If it weren’t for the dogged local press corps, Christie would still be ridiculing this story,attacking the legislators investigating it and persuading most of the national press to dismiss it.
The bridge story is still unfolding. But the pattern of how the scandal came to national attention is familiar.
When Connecticut Gov. John Rowland was still denying the allegations of corruption that would ultimately force him out of office, his wife read a poem (to the meter of “The Night Before Christmas”) mocking Hartford Courant reporter Jon Lender at a local Chamber of Commerce meeting:
“When out on the yard there rose such a hub-bub,
I thought maybe Jon Lender had jumped in the hot tub.
Now surely that man needs to go soak his head,
but there on the lawn stood Santa instead.”
Lender didn’t jump into anything, but he did stay on the story, and the aforementioned hot tub turned out to be one of the illegal gifts that would send the governor to prison.
When then-South Carolina Gov. Mark Sanford was not hiking the Appalachian Trail but visiting his mistress in 2009, reporter Gina Smith from the State newspaper drove 200 miles to be in the Atlanta airport at 6 a.m. as Sanford got off his overseas flight. His ruse thus unraveled.
When Mayflower, Ark., learned the hard way last March that an aging ExxonMobil pipeline ran under it, the Arkansas Times’s dogged reporting included a crowd-funding effort to pay for its reporters to team with journalists experienced in covering pipelines to get to the bottom of what ExxonMobil did and whether other communities with buried pipelines should feel protected by existing regulations.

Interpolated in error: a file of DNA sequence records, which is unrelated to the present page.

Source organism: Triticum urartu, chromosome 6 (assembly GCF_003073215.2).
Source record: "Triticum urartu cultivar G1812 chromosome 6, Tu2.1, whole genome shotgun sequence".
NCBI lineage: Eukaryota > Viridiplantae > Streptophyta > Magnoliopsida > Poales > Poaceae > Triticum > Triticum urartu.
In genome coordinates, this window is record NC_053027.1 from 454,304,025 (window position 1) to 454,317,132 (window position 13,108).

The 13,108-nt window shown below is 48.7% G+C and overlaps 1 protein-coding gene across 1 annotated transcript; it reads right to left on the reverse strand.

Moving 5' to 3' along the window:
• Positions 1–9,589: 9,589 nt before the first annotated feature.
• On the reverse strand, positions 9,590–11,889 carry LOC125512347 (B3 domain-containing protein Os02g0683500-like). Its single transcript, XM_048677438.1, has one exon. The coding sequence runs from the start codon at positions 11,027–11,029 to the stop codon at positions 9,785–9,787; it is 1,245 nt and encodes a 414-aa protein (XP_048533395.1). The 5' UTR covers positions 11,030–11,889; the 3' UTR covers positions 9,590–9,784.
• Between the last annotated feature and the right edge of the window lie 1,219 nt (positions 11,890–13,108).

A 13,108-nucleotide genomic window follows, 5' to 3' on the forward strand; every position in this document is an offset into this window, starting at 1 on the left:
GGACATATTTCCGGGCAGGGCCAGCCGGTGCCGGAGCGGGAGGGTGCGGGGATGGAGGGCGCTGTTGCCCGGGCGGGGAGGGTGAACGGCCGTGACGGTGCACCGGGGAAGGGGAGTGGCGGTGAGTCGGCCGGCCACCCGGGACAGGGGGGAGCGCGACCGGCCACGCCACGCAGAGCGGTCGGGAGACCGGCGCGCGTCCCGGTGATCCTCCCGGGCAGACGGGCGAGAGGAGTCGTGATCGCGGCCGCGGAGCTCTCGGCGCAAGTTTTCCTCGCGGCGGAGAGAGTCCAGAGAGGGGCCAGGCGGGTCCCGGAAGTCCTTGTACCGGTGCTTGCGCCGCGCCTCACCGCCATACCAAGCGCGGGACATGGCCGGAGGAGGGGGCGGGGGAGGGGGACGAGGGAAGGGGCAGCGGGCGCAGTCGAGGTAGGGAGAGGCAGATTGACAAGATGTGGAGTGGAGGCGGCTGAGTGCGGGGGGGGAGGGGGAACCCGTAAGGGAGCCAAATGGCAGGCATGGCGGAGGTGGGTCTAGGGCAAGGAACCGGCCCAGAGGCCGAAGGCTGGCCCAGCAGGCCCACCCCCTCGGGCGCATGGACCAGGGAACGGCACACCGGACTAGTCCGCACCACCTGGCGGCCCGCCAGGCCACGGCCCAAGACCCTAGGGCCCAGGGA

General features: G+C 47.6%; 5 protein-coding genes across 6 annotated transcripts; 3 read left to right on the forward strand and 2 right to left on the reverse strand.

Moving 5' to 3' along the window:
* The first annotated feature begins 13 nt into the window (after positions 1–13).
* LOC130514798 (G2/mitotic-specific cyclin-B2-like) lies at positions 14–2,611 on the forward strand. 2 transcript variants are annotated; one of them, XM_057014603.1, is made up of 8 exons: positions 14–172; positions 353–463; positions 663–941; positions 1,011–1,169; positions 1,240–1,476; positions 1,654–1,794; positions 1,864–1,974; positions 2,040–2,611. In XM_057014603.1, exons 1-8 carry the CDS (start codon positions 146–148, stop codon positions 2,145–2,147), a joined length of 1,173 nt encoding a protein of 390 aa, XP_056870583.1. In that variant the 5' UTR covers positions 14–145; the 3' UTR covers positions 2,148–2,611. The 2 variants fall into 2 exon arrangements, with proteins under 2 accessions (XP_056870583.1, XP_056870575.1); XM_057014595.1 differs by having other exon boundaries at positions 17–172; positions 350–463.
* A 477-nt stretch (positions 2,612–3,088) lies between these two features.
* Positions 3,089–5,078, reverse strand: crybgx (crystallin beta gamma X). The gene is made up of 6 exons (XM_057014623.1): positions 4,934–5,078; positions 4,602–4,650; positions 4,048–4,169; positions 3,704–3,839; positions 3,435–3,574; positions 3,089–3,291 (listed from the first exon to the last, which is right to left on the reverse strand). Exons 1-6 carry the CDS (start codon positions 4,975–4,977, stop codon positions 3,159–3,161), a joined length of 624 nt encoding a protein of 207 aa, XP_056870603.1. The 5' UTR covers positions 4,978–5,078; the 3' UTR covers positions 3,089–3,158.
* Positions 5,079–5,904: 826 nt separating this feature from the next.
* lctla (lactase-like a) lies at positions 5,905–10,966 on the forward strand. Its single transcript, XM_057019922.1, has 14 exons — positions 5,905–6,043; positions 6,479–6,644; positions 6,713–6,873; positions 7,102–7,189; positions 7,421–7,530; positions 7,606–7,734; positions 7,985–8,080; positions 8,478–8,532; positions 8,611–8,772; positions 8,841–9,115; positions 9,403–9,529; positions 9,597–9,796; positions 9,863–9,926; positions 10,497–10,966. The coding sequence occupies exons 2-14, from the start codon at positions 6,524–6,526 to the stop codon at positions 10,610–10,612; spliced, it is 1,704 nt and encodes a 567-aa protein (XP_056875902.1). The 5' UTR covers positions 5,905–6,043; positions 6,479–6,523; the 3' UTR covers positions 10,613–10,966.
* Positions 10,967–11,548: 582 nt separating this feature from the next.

Most of the time, national news happens out loud: at news conferences, on the floor of Congress, in splashy indictments or court rulings. But sometimes, the most important news starts somewhere more interesting, and it has to be dug up. Our democracy depends on local journalism, whether it’s a beat reporter slogging through yet another underattended local commission meeting, or a state political reporter with enough of an ear to the ground to know where the governor might be when he isn’t where he says he is, or a traffic columnist who’s nobody’s fool.
Here in Indianapolis, since Gannett acquired our one remaining newspaper, coverage of the statehouse has dramatically diminished, and coverage of city hall has pretty much gone missing. About the only way citizens can gauge how well–or how poorly–Mayor Ballard is doing is by how long the snow remains on the ground and how many more people got shot overnight. (Local media does report on the kinds of overt criminal activity that don’t require investigation.)
I don’t know about you, but I’m curious about all the stuff we don’t know.
I miss having real news.